At the age of 71, Isabelle Llewellyn, has a lot of memories.
The Chorley-born resident has compiled a journal of all her experiences as a child and shares an extract about Christmas 1952.
“Let me tell you about my wonderful childhood memories of a happy Christmas in 1952 for the Critchley family.
“Born in 1947, I was five years old in 1952.
“I lived in an end of terraced three-bedroom house near to Chorley town centre with my mum Isabella (Bella), my dad, Harold, and my three older brothers Paul, then 16, Arnold, 14, and Roland, seven.
“Our Christmas began the week before the big day with parties: a class party at school, everyone contributing sandwiches and jellies; and my teacher reading three or four chapters instead of only one, from the book The Famous Five by Enid Blyton.
“And of course a flying visit from Father Christmas, who gave each child a small present to take home.
“My parents owned a fish and chip shop and were members of The Fish Fryers Association. Every year they had a Christmas party with lots of food. Cakes were such a treat in those days so we ate until we were so full we could hardly stand up to play the games.
“In the photo I’m the only one wearing a party hat, because I loved it so much I thought I was a true Princess. Roland is stood in front of the second window pane.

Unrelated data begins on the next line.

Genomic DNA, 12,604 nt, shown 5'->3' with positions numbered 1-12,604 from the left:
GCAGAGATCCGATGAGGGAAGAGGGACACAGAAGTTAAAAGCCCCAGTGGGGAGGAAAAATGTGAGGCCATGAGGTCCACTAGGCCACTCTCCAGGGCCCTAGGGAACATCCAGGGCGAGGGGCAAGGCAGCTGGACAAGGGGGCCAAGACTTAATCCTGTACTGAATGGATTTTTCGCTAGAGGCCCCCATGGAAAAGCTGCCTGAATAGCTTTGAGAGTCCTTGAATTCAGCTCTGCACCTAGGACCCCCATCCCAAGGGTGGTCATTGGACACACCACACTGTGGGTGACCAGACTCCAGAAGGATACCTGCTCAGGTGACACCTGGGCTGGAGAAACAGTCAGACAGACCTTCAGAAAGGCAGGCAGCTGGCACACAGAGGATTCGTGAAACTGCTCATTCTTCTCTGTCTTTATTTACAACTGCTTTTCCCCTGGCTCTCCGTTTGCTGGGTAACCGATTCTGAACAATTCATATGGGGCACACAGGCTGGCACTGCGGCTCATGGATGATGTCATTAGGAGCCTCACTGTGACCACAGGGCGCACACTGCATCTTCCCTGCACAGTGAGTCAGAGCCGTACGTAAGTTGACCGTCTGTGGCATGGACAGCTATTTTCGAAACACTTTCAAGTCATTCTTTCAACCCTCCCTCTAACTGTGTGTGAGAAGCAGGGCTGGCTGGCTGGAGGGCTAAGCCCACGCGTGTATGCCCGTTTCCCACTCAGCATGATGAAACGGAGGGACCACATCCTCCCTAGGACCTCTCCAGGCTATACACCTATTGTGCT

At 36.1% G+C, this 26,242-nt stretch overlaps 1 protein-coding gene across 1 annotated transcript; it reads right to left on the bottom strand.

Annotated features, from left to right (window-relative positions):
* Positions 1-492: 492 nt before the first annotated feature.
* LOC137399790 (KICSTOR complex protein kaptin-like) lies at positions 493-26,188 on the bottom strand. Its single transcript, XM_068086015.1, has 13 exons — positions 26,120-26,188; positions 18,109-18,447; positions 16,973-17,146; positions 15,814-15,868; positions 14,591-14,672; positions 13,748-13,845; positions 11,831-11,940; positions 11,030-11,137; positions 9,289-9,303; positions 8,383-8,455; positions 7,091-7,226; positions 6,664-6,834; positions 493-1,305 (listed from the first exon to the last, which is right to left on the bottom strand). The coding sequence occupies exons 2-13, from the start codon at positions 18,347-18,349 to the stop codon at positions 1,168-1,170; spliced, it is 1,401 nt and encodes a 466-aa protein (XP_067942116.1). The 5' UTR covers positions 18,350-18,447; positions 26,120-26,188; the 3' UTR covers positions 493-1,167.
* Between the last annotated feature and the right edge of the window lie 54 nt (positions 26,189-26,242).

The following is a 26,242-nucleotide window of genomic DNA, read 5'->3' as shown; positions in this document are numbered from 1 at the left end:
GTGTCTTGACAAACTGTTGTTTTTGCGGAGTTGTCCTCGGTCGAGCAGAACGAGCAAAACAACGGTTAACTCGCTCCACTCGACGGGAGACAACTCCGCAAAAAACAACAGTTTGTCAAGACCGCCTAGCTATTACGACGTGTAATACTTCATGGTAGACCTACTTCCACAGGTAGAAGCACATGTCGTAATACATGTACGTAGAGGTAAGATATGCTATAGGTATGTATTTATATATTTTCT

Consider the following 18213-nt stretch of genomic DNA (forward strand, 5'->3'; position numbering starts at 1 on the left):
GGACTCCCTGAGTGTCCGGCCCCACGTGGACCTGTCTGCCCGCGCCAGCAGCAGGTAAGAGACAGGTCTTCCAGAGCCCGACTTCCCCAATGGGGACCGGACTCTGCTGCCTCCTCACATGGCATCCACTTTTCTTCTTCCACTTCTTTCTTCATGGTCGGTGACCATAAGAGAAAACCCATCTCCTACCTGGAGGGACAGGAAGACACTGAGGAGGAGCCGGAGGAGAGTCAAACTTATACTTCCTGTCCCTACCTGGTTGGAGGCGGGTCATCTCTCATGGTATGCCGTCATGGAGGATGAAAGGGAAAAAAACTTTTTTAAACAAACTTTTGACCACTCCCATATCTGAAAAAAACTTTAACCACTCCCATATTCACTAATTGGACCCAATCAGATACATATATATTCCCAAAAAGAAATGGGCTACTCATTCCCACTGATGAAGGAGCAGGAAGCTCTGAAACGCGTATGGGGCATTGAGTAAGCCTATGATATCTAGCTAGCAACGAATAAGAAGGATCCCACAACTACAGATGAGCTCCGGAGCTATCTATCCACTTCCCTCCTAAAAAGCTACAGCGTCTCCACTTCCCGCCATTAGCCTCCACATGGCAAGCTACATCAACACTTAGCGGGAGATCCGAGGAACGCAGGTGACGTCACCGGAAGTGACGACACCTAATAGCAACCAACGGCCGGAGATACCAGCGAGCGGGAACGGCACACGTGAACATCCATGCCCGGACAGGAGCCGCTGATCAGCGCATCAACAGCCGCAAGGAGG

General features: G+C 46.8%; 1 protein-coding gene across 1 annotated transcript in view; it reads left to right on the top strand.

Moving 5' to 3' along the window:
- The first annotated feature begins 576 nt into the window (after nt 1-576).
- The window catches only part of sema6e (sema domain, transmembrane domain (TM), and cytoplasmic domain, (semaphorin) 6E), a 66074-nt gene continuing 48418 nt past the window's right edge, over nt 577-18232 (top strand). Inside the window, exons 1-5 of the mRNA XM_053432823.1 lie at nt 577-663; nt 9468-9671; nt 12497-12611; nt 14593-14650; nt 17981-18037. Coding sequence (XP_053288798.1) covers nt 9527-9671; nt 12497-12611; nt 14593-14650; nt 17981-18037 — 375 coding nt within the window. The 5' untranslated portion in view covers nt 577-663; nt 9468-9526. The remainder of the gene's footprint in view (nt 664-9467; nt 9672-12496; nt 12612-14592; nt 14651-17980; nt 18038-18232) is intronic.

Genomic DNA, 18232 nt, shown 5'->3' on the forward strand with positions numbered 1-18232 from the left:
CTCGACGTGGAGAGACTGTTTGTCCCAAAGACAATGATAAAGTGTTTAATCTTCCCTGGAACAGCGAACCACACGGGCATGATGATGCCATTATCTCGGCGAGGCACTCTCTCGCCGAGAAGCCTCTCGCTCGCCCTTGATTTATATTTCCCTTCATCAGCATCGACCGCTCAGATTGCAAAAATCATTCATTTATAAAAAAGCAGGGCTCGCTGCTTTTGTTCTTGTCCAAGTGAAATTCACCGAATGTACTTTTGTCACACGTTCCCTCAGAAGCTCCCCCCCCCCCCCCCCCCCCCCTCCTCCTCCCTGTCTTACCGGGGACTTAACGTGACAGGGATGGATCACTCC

“I remember many of the games, The Farmer’s in the Dell, Oranges and Lemons, and Musical Chairs, Pin the Tail on the Donkey, with a small sweet for each winner.
“The week before Christmas Day was a very busy time for mothers making batches of mince pies and sausage rolls, shopping and cleaning the house. The smell of lavender mansion polish hit you every time you walked in the door.
“The Christmas tree was standing in a bucket of water, bound with string till Christmas Eve, when it would be released to open wide its gorgeous branches to be decorated.
“We had my granny and grandad, Auntie Allie and cousin John who travelled all the way by trains from Northumberland to enjoy the fun with us, and my godparents Mrs Pearson and ‘Pop’ Pearson came by bus from Oldham.
“How wonderful it was to be all together again. I do recall sleeping in my brother’s double bed - five of us head to toe which was great fun.
“Christmas Eve day was so busy and enjoyable.
“The front room was for special occasions only and naturally this was such an occasion to open it up.
“The curtains were drawn, the tree lit up and neighbours would join us as we all gathered around the piano for mum to play. We all sang Christmas carols, followed by the first taste of the mince pies, a glass of sherry for the grown ups and milk for the children.
“Now the reason why 1952 was such an especially exciting one?
“Just before my bedtime on Christmas Eve the front doorbell rang.
“Roland and I, curious as all children are, saw a family friend called Annie at the door. It was a wet night and she was holding something in her arms as dad welcomed her into the hallway.
“Annie explained that the wet bundle in her arms was a puppy, just a few weeks old, found abandoned in the dark.
“He was an adorable black and white ball of fluff, cold, wet and hungry, with extremely wobbly legs being so young.
“We asked if we could take him in, and mum said only until after Christmas, as we have enough mouths to feed and then we will have to find it a new home.
“How delighted we all were. It was the best present ever. Mum named puppy Rex and, of course, he became our best dog and he lived to a ripe old age, and we all loved him. But I think of all of us, my mum loved him the most and Rex was her devoted companion.